Body mass index in middle life and future risk of hospital admission for psychoses or depression: findings from the Renfrew/Paisley study

Gunnell, D., Hart, C. , Hole, D., Lawlor, D. and Davey Smith, G. (2007) Body mass index in middle life and future risk of hospital admission for psychoses or depression: findings from the Renfrew/Paisley study. Psychological Medicine, 37(8), pp. 1151-1161. (doi: 10.1017/S0033291707000384)

Full text not currently available from Enlighten.

Abstract

Background. There is evidence that greater body mass index (BMI) protects against depression, schizophrenia and suicide. However, there is a need for prospective studies. Method. We examined the association of BMI with future hospital admissions for psychoses or depression/anxiety disorders in a large prospective study of 7036 men and 8327 women. Weight and height were measured at baseline (1972-76) when participants were aged 45-64. Follow-up was for a median of 29 years. Results. Greater BMI and obesity were associated with a reduced risk of hospital admission for psychoses and depression/anxiety in both genders, with the magnitude of these associations being the same for males and females. With adjustment for age, sex, smoking and social class, a I standard deviation (S.D.) greater BMI at baseline was associated with a rate ratio of 0.91 [95 % confidence interval (CI) 0.82-1.01] for psychoses and 0.87 (95 % CI 0.77-0.98) for depression/anxiety. Further adjustment for baseline psychological distress and total cholesterol did not alter these associations. Conclusions. Our findings add to the growing body of evidence that suggests that greater BMI is associated with a reduced risk of major psychiatric outcomes. Long-term follow-up of participants in randomized controlled trials of interventions that effectively result in weight loss and the use of genetic variants that are functionally related to obesity as instrumental variables could help to elucidate whether these associations are causal.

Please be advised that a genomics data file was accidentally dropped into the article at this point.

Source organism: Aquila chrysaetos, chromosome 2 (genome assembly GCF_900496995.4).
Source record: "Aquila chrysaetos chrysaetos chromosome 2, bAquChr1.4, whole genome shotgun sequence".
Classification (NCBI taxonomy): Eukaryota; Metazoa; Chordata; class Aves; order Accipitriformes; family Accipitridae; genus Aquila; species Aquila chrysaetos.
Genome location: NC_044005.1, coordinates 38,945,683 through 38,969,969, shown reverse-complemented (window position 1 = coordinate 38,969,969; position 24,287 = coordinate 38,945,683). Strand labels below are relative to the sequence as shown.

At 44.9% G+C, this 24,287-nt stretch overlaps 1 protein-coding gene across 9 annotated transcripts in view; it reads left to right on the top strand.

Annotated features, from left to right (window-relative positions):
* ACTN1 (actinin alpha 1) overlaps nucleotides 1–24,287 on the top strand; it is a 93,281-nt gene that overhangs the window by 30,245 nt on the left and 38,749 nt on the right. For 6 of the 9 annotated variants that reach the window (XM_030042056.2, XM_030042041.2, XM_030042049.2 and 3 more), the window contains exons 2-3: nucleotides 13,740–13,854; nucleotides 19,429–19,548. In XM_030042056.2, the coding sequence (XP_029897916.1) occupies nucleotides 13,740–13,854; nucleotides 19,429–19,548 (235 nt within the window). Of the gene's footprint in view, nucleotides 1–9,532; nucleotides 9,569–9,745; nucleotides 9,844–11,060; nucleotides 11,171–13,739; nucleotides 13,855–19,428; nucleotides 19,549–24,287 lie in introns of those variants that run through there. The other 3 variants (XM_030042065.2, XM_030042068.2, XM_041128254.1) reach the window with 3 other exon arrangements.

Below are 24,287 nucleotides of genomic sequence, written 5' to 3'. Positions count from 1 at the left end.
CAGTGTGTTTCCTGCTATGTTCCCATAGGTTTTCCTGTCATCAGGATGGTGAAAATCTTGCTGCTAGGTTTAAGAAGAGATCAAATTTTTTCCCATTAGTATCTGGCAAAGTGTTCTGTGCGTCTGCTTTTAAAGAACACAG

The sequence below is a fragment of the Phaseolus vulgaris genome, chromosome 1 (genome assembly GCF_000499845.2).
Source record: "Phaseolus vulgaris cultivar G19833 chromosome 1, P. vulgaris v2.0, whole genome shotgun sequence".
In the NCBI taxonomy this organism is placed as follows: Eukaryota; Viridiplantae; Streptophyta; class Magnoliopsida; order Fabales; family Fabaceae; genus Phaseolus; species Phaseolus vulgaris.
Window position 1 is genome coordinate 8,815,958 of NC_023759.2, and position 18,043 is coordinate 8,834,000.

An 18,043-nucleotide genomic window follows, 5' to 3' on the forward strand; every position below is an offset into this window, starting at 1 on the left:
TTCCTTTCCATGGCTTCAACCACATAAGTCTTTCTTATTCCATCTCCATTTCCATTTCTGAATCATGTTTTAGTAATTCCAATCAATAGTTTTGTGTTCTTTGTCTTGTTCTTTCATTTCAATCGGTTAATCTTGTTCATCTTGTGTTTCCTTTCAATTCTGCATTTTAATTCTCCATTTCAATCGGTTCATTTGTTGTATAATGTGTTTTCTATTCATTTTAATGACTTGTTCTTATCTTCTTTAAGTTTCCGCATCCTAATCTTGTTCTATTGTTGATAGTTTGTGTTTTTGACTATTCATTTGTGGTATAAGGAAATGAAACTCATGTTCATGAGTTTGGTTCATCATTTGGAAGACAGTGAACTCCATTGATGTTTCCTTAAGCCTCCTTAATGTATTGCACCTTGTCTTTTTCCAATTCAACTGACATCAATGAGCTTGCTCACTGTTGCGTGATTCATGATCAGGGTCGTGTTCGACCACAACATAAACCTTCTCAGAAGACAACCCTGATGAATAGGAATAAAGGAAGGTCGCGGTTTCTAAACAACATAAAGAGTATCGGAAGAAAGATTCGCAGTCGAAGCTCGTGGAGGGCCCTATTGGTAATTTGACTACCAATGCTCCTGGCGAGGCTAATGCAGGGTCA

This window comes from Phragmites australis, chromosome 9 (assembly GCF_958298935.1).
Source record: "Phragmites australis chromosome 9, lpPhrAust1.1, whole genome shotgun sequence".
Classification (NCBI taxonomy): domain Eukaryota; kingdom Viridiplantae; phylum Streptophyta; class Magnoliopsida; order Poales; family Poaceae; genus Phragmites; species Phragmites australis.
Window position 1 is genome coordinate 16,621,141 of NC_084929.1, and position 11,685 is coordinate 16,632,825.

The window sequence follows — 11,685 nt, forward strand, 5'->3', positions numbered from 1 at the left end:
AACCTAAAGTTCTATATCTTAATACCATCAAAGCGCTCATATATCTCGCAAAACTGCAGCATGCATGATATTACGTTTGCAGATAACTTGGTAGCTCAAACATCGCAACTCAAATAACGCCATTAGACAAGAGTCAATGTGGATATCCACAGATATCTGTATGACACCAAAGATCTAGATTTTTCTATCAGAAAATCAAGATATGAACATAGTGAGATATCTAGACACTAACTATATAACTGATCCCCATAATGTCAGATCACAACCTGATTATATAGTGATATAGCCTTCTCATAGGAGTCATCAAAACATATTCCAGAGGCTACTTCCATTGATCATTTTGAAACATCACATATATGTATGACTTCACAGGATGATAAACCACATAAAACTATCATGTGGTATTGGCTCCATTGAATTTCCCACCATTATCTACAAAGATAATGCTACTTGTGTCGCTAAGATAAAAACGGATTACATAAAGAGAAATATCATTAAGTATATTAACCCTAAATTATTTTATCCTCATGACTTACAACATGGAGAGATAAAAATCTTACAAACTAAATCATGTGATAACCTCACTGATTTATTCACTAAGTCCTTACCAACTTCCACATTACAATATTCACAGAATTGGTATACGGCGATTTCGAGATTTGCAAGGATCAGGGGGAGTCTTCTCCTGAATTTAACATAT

Item Type:Articles
Status:Published
Refereed:Yes
Glasgow Author(s) Enlighten ID:Hart, Dr Carole and Davey Smith, Professor George and Hole, Prof David
Authors: Gunnell, D., Hart, C., Hole, D., Lawlor, D., and Davey Smith, G.
College/School:College of Medical Veterinary and Life Sciences > Institute of Health and Wellbeing > Public Health
College of Medical Veterinary and Life Sciences > School of Medicine, Dentistry & Nursing > Centre for Population and Health Sciences
College of Medical Veterinary and Life Sciences > Institute of Health and Wellbeing > General Practice and Primary Care
Journal Name:Psychological Medicine
ISSN:0033-2917

University Staff: Request a correction | Enlighten Editors: Update this record